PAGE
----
Does having colitis mean that I have an increased chance of getting colon cancer?
I'm 24 years old and my doctor has found out that I have colitis after doing a colonoscopy. He says that we can get it under control, but does having it at such a young age mean that I will have cancer later in life? Does colitis lead to colon cancer?
It sounds as though you have had some challenges with your health recently. It is a good thing that you are following through on the symptoms of your colitis and seeing a physician to help manage it. You should definitely continue to follow with your doctor, and if he or she is not a gastroenterologist, you may find that your doctor will also refer you to a GI expert. Colitis is actually a general term that refers to inflammation of the colon--this can be caused by many different things, including infections or autoimmune diseases. If the colitis is from a GI infection (many different bacteria or parasitic organisms can cause this), then treating the infection with an appropriate antibiotic should result in a resolution of your symptoms and no further cancer risk in your future. However, if you have what is called ulcerative colitis (an autoimmune disease), then you are at an increased risk of colon cancer later in life. Population studies have shown that patients with UC should be monitored for colon cancer with screening colonoscopies at earlier ages and more often than the general population. The bad news is that UC IS assocaited with increased cancer risk, but the good news is that just like any other patient, the key to colon cancer prevention is appropriate screening... and that is something you should work on with your physician to help protect your health in the future.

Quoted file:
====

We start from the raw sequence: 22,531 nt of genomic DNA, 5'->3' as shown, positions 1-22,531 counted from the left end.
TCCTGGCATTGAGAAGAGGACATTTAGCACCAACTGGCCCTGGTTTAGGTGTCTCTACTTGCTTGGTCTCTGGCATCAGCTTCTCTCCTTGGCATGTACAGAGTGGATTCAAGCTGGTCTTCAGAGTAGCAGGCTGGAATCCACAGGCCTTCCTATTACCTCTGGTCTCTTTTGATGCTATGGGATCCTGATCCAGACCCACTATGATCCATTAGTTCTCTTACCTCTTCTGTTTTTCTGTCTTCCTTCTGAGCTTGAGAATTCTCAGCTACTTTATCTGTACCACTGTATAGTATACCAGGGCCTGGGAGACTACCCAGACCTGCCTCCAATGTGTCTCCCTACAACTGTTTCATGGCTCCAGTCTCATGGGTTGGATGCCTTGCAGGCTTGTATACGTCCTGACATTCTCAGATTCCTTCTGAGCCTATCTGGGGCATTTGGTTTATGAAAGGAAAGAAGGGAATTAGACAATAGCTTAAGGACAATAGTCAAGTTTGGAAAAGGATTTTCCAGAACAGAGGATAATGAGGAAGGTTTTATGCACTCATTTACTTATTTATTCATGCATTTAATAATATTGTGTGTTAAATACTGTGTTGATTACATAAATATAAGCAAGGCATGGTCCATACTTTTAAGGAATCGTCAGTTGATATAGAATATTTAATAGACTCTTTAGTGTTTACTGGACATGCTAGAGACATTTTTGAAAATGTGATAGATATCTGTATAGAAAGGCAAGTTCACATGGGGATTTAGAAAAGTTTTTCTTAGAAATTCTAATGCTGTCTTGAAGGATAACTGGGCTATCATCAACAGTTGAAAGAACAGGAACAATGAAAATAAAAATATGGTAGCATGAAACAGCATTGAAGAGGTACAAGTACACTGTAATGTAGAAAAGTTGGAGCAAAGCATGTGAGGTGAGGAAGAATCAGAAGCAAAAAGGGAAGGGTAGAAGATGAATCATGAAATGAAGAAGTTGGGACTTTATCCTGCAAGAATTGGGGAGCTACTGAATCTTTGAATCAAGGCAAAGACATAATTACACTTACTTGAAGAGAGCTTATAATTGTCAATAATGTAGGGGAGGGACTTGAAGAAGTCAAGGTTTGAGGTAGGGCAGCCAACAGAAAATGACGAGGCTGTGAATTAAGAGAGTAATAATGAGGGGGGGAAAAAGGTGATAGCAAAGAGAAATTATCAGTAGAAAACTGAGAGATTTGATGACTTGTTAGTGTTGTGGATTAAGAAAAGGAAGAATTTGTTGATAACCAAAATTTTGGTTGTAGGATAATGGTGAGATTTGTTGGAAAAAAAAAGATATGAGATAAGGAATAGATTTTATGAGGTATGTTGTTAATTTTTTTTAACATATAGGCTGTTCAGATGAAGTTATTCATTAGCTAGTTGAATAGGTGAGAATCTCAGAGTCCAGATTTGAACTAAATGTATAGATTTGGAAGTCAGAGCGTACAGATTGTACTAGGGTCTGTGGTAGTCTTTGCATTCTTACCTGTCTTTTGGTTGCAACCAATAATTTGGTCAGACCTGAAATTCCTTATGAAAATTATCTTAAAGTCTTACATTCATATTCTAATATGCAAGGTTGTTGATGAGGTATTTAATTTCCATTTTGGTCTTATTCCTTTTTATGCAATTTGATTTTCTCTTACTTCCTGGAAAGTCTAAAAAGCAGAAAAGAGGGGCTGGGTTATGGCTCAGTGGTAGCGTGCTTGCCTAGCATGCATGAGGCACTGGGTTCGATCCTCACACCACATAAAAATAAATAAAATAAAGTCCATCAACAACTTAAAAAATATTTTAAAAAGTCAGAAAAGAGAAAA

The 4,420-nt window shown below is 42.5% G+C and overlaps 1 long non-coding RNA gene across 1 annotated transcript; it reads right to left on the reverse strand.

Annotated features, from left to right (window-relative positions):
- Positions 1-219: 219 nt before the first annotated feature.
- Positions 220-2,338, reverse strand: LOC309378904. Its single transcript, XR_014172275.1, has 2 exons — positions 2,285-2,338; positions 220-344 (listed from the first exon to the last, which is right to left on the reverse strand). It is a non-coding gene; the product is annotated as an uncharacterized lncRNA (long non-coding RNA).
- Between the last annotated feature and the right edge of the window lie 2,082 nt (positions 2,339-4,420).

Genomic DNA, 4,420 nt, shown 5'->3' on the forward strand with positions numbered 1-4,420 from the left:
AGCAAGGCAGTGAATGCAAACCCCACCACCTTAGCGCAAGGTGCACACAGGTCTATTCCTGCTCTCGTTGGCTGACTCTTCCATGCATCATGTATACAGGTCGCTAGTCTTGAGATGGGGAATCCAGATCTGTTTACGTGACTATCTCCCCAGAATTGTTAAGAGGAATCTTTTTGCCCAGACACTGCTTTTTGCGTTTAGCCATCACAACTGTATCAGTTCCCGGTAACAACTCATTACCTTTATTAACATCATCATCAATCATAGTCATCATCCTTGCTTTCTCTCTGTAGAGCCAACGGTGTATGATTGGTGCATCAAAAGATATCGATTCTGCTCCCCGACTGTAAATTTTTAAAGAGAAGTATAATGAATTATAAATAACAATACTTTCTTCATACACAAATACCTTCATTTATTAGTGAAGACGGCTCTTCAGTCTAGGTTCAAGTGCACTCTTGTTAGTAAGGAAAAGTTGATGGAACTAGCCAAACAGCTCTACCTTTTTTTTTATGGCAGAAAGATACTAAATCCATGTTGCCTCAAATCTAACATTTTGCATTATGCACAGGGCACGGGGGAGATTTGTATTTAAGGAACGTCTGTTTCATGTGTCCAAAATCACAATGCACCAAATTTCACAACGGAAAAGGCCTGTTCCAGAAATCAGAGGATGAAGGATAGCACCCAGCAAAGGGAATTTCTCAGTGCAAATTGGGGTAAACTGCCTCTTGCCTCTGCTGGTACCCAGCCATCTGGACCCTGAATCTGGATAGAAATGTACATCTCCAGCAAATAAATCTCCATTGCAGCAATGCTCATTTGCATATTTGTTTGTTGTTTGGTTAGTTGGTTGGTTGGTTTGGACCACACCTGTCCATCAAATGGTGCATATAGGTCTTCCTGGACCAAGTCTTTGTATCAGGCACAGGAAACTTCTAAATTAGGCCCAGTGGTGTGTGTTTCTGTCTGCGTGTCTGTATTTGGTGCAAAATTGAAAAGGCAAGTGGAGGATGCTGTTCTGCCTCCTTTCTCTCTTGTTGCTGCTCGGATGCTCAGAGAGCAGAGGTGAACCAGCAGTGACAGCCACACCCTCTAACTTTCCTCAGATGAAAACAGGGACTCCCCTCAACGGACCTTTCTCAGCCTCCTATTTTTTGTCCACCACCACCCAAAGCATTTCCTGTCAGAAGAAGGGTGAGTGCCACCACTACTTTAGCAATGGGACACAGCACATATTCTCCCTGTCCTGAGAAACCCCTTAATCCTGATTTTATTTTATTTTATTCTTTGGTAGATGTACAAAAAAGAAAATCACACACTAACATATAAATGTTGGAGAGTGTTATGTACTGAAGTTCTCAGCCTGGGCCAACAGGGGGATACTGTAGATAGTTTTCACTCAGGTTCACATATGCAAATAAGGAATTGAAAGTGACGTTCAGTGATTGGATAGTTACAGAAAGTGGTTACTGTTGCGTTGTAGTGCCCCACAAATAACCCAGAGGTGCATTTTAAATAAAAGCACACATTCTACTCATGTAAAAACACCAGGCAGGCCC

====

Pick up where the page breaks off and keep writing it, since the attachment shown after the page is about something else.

This answer is for general informational purposes only and is not a substitute for professional medical advice.
If you think you may have a medical emergency, call your doctor or (in the United States) 911 immediately. Always seek the advice of your doctor before starting or changing treatment. Medical professionals who provide responses to health-related questions are intended third party beneficiaries with certain rights under Zocdoc’s Terms of Service.
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